Epstein-Barr virus (EBV) is the cause of heterophile-positive infectious mononucleosis (IM), which is characterized by fever, sore throat, lymphadenopathy, and atypical lymphocytosis. EBV is also associated with several tumors, including nasopharyngeal and gastric carcinoma, Burkitt’s lymphoma, Hodgkin’s disease, T cell lymphoma, and (in patients with immunodeficiencies) B cell lymphoma and smooth muscle tumors. The virus is a member of the family Herpesviridae. The two types of EBV that are widely prevalent in nature are not distinguishable by conventional serologic tests.
EBV infections occur worldwide. These infections are most common in early childhood, with a second peak during late adolescence. By adulthood, more than 90% of individuals have been infected and have antibodies to the virus. IM is usually a disease of young adults. In lower socioeconomic groups and in areas of the world with deficient standards of hygiene (e.g., developing regions), EBV tends to infect children at an early age, and IM is uncommon. In areas with higher standards of hygiene, infection with EBV is often delayed until adulthood, and IM is more prevalent.
EBV is spread by contact with oral secretions. The virus is frequently transmitted from asymptomatic adults to infants and among young adults by transfer of saliva during kissing. Transmission by less intimate contact is rare. EBV has been transmitted by blood transfusion and by bone marrow transplantation. More than 90% of asymptomatic seropositive individuals shed the virus in oropharyngeal secretions. Shedding is increased in immunocompromised patients and those with IM.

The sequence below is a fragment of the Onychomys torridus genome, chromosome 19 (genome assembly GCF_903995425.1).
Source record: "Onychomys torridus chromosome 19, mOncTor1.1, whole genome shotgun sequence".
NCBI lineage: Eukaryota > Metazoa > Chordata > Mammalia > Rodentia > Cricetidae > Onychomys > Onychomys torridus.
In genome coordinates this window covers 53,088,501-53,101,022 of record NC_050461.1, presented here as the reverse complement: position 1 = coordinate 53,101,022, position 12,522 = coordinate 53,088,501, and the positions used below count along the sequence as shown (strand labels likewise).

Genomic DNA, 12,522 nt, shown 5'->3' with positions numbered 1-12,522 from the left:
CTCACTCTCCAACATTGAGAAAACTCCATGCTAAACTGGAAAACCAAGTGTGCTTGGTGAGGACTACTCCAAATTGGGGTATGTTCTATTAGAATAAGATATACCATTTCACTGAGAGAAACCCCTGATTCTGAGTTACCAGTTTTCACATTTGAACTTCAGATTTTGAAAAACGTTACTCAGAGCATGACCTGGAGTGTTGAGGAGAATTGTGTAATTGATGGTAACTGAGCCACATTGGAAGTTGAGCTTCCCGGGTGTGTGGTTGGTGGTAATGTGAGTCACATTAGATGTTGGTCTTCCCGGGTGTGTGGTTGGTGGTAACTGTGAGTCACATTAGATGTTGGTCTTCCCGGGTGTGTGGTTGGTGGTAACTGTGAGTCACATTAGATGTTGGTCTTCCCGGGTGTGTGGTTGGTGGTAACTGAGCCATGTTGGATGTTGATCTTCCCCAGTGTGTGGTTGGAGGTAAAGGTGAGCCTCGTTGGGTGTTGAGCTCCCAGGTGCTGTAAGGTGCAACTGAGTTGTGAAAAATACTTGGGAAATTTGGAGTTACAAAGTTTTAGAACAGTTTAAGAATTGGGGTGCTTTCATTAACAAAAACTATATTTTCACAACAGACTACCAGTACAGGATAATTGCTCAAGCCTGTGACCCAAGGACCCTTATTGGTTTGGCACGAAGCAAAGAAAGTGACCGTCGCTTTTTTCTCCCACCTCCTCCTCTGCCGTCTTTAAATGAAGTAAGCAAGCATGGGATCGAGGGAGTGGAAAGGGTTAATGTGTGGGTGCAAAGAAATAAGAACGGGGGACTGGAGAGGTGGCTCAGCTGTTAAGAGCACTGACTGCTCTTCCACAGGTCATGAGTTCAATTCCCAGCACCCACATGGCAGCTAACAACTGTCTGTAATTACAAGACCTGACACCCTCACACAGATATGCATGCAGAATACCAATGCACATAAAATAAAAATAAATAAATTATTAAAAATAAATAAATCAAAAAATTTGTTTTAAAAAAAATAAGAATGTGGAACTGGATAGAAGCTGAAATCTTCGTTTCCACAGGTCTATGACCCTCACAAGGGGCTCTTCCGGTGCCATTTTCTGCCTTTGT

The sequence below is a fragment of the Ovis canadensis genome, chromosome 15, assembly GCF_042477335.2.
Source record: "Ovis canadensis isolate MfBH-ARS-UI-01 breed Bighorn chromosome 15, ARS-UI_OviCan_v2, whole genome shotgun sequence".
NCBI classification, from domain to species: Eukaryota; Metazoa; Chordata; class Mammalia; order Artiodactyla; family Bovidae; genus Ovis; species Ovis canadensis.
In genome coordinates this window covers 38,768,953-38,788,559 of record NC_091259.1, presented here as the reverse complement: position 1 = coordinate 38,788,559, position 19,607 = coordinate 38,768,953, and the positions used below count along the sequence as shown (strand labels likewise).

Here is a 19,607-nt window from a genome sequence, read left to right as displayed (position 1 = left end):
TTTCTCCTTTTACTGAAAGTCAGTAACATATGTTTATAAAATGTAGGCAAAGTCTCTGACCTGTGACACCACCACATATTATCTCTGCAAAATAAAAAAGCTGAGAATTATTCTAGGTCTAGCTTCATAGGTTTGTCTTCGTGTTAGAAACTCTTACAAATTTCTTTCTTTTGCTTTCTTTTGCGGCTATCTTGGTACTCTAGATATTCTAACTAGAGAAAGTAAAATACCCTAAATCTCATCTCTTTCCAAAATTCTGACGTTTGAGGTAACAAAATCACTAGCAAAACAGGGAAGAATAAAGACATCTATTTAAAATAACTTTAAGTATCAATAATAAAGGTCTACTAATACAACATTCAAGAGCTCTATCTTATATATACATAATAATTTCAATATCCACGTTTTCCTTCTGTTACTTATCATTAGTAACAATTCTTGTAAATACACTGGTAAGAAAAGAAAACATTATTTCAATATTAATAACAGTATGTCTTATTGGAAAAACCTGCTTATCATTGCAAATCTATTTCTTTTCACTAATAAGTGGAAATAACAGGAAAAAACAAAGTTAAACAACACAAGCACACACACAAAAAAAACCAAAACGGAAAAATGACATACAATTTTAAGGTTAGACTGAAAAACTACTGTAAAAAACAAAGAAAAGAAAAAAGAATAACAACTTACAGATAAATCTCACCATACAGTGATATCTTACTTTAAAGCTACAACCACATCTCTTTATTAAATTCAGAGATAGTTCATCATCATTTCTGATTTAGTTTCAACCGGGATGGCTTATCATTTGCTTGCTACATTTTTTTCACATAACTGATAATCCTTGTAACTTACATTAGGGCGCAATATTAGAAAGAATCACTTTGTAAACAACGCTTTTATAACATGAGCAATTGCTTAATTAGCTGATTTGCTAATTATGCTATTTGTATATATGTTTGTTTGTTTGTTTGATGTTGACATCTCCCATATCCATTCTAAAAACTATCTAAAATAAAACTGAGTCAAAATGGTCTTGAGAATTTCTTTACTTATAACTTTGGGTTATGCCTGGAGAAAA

EBV is transmitted by salivary secretions. The virus infects the epithelium of the oropharynx and the salivary glands and is shed from these cells. While B cells may become infected after contact with epithelial cells, studies suggest that lymphocytes in the tonsillar crypts can be infected directly. The virus then spreads through the bloodstream. The proliferation and expansion of EBV-infected B cells along with reactive T cells during IM result in enlargement of lymphoid tissue. Polyclonal activation of B cells leads to the production of antibodies to host-cell and viral proteins. During the acute phase of IM, up to 1 in every 100 B cells in the peripheral blood is infected by EBV; after recovery, 1–50 in every 1 million B cells is infected. During IM, there is an inverted CD4+/CD8+ T cell ratio. The percentage of CD4+ T cells decreases, while there are large clonal expansions of CD8+ T cells; up to 40% of CD8+ T cells are directed against EBV antigens during acute infection. Memory B cells, not epithelial cells, are the reservoir for EBV in the body. When patients are treated with acyclovir, shedding of EBV from the oropharynx stops but the virus persists in B cells.
The EBV receptor (CD21) on the surface of B cells is also the receptor for the C3d component of complement. Another EBV receptor ...